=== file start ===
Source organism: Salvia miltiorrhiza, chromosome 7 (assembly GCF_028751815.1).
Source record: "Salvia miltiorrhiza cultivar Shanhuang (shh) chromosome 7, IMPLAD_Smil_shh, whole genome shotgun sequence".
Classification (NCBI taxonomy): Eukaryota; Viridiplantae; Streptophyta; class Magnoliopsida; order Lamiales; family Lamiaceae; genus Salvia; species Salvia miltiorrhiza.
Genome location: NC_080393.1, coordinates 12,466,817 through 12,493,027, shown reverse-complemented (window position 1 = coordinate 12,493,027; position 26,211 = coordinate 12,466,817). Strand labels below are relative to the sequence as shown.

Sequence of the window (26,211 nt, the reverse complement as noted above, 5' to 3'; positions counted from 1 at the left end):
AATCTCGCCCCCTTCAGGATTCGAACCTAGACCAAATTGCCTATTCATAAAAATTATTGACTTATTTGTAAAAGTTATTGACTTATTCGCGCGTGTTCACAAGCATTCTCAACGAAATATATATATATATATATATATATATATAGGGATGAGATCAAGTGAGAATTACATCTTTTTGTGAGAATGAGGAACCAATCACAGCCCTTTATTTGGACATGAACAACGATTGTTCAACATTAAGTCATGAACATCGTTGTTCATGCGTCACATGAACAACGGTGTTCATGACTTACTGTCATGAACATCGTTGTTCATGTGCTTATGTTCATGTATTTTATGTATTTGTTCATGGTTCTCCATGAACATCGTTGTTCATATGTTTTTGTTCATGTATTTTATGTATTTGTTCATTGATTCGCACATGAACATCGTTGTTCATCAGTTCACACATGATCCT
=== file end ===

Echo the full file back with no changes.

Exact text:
Source organism: Salvia miltiorrhiza, chromosome 7 (assembly GCF_028751815.1).
Source record: "Salvia miltiorrhiza cultivar Shanhuang (shh) chromosome 7, IMPLAD_Smil_shh, whole genome shotgun sequence".
Classification (NCBI taxonomy): Eukaryota; Viridiplantae; Streptophyta; class Magnoliopsida; order Lamiales; family Lamiaceae; genus Salvia; species Salvia miltiorrhiza.
Genome location: NC_080393.1, coordinates 12,466,817 through 12,493,027, shown reverse-complemented (window position 1 = coordinate 12,493,027; position 26,211 = coordinate 12,466,817). Strand labels below are relative to the sequence as shown.

Sequence of the window (26,211 nt, the reverse complement as noted above, 5' to 3'; positions counted from 1 at the left end):
AATCTCGCCCCCTTCAGGATTCGAACCTAGACCAAATTGCCTATTCATAAAAATTATTGACTTATTTGTAAAAGTTATTGACTTATTCGCGCGTGTTCACAAGCATTCTCAACGAAATATATATATATATATATATATATATATAGGGATGAGATCAAGTGAGAATTACATCTTTTTGTGAGAATGAGGAACCAATCACAGCCCTTTATTTGGACATGAACAACGATTGTTCAACATTAAGTCATGAACATCGTTGTTCATGCGTCACATGAACAACGGTGTTCATGACTTACTGTCATGAACATCGTTGTTCATGTGCTTATGTTCATGTATTTTATGTATTTGTTCATGGTTCTCCATGAACATCGTTGTTCATATGTTTTTGTTCATGTATTTTATGTATTTGTTCATTGATTCGCACATGAACATCGTTGTTCATCAGTTCACACATGATCCT